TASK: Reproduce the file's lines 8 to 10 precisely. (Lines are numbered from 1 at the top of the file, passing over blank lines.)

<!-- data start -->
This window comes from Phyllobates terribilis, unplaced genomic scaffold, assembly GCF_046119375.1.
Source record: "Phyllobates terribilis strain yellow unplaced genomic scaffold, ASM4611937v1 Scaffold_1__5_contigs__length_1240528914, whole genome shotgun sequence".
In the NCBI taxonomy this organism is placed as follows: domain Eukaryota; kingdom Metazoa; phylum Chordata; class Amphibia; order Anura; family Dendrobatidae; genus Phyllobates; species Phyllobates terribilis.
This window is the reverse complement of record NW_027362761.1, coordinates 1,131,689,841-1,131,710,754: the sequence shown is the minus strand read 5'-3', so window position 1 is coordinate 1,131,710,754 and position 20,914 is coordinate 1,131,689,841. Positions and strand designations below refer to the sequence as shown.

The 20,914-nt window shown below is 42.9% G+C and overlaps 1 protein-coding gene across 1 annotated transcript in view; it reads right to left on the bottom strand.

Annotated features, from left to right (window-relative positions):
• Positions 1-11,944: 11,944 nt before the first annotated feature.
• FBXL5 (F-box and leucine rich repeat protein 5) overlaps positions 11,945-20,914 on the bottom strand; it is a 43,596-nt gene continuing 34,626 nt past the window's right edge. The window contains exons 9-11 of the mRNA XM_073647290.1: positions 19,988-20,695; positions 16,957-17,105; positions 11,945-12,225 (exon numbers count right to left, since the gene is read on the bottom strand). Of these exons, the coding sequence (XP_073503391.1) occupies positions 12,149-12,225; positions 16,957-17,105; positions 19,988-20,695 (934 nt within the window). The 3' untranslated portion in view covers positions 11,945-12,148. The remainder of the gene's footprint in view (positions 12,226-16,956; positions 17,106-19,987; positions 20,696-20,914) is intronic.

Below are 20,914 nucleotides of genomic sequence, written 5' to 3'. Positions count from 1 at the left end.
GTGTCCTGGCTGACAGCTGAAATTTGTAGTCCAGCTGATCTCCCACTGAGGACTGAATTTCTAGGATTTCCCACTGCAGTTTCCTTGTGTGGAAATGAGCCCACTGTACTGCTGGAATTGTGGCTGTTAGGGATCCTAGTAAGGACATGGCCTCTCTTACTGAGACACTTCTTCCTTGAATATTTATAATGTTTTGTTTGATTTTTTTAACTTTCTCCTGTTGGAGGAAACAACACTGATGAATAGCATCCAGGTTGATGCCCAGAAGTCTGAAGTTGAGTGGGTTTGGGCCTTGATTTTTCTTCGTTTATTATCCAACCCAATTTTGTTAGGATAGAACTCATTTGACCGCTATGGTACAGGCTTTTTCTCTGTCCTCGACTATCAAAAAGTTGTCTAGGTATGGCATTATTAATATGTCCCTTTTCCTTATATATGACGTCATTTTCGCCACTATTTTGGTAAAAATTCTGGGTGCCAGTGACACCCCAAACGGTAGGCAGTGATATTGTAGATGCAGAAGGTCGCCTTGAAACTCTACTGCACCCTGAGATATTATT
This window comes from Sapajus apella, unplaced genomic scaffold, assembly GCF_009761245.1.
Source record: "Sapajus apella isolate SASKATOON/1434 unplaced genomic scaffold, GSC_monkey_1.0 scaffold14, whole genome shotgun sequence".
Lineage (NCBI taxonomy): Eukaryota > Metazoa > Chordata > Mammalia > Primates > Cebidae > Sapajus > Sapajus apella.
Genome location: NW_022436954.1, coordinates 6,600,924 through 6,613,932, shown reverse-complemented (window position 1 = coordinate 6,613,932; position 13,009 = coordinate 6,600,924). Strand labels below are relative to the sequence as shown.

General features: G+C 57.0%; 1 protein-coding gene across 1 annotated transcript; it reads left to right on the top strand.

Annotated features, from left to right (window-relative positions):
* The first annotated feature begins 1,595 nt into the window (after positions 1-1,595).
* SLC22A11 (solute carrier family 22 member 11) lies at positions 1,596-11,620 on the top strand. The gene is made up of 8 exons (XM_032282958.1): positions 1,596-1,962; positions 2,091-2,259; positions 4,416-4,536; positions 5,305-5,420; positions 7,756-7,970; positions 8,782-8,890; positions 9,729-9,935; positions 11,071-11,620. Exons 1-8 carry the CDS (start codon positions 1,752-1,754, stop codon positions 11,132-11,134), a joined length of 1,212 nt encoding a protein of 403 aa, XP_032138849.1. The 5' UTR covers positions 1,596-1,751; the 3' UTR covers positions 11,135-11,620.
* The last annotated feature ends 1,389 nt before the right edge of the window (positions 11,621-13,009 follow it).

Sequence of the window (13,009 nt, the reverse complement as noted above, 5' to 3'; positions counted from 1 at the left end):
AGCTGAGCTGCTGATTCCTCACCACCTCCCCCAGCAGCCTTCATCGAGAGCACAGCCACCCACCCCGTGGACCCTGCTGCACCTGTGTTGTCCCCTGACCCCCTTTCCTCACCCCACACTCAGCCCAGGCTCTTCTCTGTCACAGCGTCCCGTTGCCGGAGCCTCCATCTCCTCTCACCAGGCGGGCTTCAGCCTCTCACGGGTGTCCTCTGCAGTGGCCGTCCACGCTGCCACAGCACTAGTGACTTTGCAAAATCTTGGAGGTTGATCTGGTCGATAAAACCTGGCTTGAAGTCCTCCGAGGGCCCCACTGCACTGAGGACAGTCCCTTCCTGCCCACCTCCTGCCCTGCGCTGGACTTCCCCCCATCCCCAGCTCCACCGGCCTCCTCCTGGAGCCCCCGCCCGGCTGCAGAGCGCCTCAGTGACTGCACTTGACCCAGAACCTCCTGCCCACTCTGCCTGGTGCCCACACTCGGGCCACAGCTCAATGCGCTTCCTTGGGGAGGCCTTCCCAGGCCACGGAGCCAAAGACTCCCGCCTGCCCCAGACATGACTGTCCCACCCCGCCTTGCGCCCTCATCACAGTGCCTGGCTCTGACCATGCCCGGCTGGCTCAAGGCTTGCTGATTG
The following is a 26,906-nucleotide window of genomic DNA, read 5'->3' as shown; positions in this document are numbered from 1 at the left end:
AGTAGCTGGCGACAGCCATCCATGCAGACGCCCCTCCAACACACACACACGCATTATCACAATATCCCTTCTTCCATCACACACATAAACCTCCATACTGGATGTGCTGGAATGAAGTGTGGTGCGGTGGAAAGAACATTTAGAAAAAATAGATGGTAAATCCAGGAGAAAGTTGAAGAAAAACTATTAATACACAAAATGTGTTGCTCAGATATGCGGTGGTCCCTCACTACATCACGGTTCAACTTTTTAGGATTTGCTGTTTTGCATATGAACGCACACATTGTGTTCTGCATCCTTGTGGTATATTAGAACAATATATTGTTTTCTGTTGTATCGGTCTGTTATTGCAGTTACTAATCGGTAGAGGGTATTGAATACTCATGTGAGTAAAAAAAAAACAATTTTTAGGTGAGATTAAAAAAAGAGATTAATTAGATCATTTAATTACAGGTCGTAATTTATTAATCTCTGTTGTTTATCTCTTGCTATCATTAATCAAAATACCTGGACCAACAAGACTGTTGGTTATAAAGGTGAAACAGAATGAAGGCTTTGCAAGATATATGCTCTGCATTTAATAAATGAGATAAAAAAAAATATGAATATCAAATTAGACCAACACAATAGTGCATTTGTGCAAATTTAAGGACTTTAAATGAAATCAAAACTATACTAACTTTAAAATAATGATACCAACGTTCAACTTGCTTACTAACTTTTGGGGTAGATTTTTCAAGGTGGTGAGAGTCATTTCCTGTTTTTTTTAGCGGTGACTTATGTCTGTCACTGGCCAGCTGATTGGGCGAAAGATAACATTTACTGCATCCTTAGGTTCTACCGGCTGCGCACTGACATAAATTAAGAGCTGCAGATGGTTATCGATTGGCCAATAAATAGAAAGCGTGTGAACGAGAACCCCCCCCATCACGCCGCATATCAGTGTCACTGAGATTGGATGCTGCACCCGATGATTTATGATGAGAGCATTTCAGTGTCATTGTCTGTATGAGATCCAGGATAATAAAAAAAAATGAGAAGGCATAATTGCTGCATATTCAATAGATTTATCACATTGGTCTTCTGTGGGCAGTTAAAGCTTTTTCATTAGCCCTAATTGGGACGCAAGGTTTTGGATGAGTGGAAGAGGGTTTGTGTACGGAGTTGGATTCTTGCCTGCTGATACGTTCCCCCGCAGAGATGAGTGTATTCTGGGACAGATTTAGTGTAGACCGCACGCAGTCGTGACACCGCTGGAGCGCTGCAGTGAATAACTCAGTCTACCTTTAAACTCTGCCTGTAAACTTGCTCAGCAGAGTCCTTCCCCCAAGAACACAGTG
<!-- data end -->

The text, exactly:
• FBXL5 (F-box and leucine rich repeat protein 5) overlaps positions 11,945-20,914 on the bottom strand; it is a 43,596-nt gene continuing 34,626 nt past the window's right edge. The window contains exons 9-11 of the mRNA XM_073647290.1: positions 19,988-20,695; positions 16,957-17,105; positions 11,945-12,225 (exon numbers count right to left, since the gene is read on the bottom strand). Of these exons, the coding sequence (XP_073503391.1) occupies positions 12,149-12,225; positions 16,957-17,105; positions 19,988-20,695 (934 nt within the window). The 3' untranslated portion in view covers positions 11,945-12,148. The remainder of the gene's footprint in view (positions 12,226-16,956; positions 17,106-19,987; positions 20,696-20,914) is intronic.

Below are 20,914 nucleotides of genomic sequence, written 5' to 3'. Positions count from 1 at the left end.
GTGTCCTGGCTGACAGCTGAAATTTGTAGTCCAGCTGATCTCCCACTGAGGACTGAATTTCTAGGATTTCCCACTGCAGTTTCCTTGTGTGGAAATGAGCCCACTGTACTGCTGGAATTGTGGCTGTTAGGGATCCTAGTAAGGACATGGCCTCTCTTACTGAGACACTTCTTCCTTGAATATTTATAATGTTTTGTTTGATTTTTTTAACTTTCTCCTGTTGGAGGAAACAACACTGATGAATAGCATCCAGGTTGATGCCCAGAAGTCTGAAGTTGAGTGGGTTTGGGCCTTGATTTTTCTTCGTTTATTATCCAACCCAATTTTGTTAGGATAGAACTCATTTGACCGCTATGGTACAGGCTTTTTCTCTGTCCTCGACTATCAAAAAGTTGTCTAGGTATGGCATTATTAATATGTCCCTTTTCCTTATATATGACGTCATTTTCGCCACTATTTTGGTAAAAATTCTGGGTGCCAGTGACACCCCAAACGGTAGGCAGTGATATTGTAGATGCAGAAGGTCGCCTTGAAACTCTACTGCACCCTGAGATATTATT